- Alex Springer
Performing feats of gastronomic daredevilry at the State Fair is one of the most exhilarating things a local foodie can do. The Utah State Fairpark has watched me scarf down everything from alligator meat to fried grasshoppers at this annual celebration, and I have no regrets whatsoever.
As fun as all that adventurous gorging is, there's always a bit of post-fair ennui that wafts in once it's all said and eaten. To combat this, I've compiled a list of local joints that serve up their own brand of fair food all year long. If you're ever in need of a little deep-fried dangerous to tide you over until next year, check these places out.
Deep-fried Twinkies at The Bayou (645 S. State Street, 801-961-8400, utahbayou.com): Perhaps no food abomination is as beloved as the deep-fried Twinkie. Like the discovery of plutonium, it's one of those milestones that has made an indelible impact on the course of human history—for better or worse. Of course, The Bayou's menu of Cajun-inspired classics is the main reason to visit this Salt Lake gastropub, but if you're hankering a piece of fried gold straight from fair food history, they are happy to oblige. The deep-fried Twinkies ($7) here are prepared in the usual fashion, but the Bayou team goes the extra mile and hits them with a drizzle of raspberry sauce once they hit the plate. If you want the full fair experience, kick off your meal with the savory alligator cheesecake, made with real alligator sausage.
Funnel Fries at Piper Down (1492 S. State Street, 801-468-1492, piperdownpub.com): Head just south of The Bayou, and you can indulge in another fair favorite—funnel cake. It's not exactly the intertwined nest of golden-brown cake batter that you'd see at the fair, but I'd argue they've done this dessert one better. They're called Funnel Fries ($7), and they're everything you love about funnel cake just chopped up into bite-sized, fry-shaped snacks. For an extra three bucks, you can add a cup of vanilla ice cream, the preferred condiment for any type of dessert fries. Since Piper Down has some kind of special or local event scheduled every day of the week, there's really no excuse not to indulge in some funnel fries every now and then.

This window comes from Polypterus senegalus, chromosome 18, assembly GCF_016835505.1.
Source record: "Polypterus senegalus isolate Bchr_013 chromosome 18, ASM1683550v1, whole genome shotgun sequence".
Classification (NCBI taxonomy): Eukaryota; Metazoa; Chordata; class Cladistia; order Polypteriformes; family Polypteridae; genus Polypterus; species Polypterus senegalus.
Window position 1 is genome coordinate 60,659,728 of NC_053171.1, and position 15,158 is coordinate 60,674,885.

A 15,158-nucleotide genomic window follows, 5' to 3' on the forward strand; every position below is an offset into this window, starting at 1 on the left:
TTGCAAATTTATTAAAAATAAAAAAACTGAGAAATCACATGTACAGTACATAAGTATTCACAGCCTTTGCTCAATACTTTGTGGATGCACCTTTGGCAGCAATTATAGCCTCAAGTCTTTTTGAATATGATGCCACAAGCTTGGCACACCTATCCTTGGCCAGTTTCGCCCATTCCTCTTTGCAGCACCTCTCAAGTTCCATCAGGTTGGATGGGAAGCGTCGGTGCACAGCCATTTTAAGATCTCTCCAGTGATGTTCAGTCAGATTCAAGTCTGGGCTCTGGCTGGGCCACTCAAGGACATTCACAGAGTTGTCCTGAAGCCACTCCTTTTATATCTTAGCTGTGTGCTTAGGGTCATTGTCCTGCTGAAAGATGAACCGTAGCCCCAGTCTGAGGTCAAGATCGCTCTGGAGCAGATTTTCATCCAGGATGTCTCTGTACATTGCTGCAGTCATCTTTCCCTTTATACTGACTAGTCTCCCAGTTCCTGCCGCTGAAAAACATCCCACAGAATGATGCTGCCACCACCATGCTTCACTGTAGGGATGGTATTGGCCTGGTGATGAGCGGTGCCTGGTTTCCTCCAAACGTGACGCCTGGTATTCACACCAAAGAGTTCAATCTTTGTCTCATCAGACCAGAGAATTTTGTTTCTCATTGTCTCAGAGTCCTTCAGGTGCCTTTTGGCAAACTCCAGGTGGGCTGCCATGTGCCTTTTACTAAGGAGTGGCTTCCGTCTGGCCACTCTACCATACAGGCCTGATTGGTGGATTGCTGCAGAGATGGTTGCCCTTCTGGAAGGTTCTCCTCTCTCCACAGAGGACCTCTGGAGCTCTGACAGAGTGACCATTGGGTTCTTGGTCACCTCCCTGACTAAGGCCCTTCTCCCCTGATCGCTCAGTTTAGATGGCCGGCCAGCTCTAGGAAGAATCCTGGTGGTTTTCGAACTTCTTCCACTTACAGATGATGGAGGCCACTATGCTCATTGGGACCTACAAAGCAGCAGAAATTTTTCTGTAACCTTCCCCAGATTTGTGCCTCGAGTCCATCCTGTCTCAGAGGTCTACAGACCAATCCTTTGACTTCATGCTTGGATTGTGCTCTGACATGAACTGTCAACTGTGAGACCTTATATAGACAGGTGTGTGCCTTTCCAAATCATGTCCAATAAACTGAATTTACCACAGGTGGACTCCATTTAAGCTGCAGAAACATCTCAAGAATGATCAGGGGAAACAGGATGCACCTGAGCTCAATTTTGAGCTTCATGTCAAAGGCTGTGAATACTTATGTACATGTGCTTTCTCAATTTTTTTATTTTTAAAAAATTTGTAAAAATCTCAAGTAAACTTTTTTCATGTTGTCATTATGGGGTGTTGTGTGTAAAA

Cheese Sticks at Bricks Corner (1465 S. 700 East, 801-953-0636, brickscornerslc.com): Fried cheese is not that difficult to come by here in Utah—which is awesome. But if you really want to recreate the joy of biting through a crispy layer of batter into a slightly-too-hot ocean of gooey melted cheese, Bricks Corner is the place to be. Their appetizer called The Importance of the Fried Cheese ($10.50) is a meditation on the eternal desirability of deep-fried cheese. Like I said, it's not hard to get mozzarella sticks if you're in need of a quick fix, but if you want to bend your knee and worship at the altar of golden and gooey, you can't really go anywhere else. The menu description itself touts "mozzarella cheese blocks"—not sticks, mind you—to let you know that cheese worship is something they take seriously. Come for the thick slabs of Detroit-style deep dish, stay to make proper observance to the church of deep-fried cheese.
Corn Dogs at Yummy's Korean BBQ (2946 W. 4700 South, 801-769-6614, yummysutah.com): Like fried cheese, corn dogs are also ubiquitous along the Wasatch Front. However, I was recently introduced to a corn dog that makes the stuff they serve up at the state fair seem tame. The Korean corn dog ($4.50) at Yummy's Korean BBQ shares the same basic DNA as traditional corn dogs, but it comes with a twist that must be tasted to be believed. The outside of this beast comes with a delightfully crisp finish thanks to the panko breadcrumbs that get applied before it hits the deep fryer. Once it's done, it gets a liberal sprinkling of granulated sugar and then a hefty squirt of ketchup, mustard or both. It's rare to encounter something like this outside fair park boundaries, but the fact that it's been a Korean mainstay for the past ten years or so makes me think that we as human beings are going to be alright.
Snow Cones at Bahama Buck's (582 E. 12300 South, 385-275-448, bahamabucks.com): I know it's just ice and heavily-colored corn syrup, but snow cones are one of the most refreshing delights on God's green earth. Many parched fair patrons owe their survival to a well-prepared snow cone, and the team at Bahama Buck's certainly kept me cool during the summer's record-breaking heatwave. What sets this place apart is their ice shaving process—they opt for a finer grind, making a dessert that is a bit more like snow than ice chips. They've got a vast list of flavors, along with a decent selection of caffeinated options, and they don't skimp on that syrupy goodness. Snow cone fans of all stripes will be able to find something to cherish at Bahama Buck's.
It may be a whole year before we can brave the trials of the fair food gods once more, but those after a quick fix before then need only check out these enthusiastic locals.